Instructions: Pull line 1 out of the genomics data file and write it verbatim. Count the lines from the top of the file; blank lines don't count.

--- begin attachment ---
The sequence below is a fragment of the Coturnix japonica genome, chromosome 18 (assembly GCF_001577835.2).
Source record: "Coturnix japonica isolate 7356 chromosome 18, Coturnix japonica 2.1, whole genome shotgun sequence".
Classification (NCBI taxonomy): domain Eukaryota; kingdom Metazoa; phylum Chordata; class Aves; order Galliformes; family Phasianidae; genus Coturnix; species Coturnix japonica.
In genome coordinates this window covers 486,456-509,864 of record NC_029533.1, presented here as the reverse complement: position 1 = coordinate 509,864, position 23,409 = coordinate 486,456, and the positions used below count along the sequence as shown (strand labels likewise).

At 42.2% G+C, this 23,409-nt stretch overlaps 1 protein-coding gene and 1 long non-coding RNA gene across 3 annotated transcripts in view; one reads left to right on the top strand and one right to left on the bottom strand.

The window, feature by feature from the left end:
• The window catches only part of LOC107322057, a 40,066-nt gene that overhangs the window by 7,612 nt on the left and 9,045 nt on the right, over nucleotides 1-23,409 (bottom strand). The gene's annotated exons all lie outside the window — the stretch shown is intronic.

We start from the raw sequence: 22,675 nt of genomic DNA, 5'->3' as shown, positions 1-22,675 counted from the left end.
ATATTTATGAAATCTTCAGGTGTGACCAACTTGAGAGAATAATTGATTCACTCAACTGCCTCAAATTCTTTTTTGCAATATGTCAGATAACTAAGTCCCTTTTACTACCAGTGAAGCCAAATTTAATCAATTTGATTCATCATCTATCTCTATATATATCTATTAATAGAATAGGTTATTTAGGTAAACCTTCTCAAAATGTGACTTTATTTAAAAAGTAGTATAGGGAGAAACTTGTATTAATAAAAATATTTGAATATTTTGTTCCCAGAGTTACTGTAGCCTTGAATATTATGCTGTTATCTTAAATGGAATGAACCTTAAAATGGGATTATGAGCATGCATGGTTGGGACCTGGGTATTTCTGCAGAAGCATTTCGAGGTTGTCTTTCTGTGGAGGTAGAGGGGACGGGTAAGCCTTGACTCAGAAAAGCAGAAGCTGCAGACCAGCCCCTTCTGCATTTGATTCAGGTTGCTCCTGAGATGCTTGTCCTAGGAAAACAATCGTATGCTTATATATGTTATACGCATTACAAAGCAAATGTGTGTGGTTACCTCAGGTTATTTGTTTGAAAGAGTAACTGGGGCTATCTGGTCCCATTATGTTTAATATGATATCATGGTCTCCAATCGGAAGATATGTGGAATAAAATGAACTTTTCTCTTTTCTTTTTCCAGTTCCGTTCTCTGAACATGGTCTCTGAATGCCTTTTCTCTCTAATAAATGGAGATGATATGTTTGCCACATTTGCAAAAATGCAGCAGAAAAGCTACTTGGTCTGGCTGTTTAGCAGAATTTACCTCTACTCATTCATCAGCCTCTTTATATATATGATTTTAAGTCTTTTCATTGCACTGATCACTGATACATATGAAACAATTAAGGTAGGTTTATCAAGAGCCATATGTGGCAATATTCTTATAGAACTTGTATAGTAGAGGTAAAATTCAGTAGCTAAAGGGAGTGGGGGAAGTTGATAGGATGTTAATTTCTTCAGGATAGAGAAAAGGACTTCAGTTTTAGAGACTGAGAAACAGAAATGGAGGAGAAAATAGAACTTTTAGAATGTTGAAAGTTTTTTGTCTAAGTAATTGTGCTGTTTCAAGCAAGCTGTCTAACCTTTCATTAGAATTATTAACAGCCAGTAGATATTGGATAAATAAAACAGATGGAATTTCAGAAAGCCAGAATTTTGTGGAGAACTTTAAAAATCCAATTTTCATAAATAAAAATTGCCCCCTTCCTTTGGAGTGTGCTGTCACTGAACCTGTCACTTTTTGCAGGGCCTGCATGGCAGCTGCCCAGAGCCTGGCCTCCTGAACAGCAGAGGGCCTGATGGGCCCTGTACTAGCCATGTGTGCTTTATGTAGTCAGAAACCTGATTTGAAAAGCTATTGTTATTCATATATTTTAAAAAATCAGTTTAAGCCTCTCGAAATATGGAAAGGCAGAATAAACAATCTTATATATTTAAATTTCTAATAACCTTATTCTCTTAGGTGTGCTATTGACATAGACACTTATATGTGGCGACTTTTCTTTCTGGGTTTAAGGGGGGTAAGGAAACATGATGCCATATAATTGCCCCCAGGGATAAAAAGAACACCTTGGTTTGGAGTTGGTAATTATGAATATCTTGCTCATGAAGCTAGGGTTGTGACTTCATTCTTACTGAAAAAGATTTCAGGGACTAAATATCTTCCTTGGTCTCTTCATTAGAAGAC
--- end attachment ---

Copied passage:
The sequence below is a fragment of the Coturnix japonica genome, chromosome 18 (assembly GCF_001577835.2).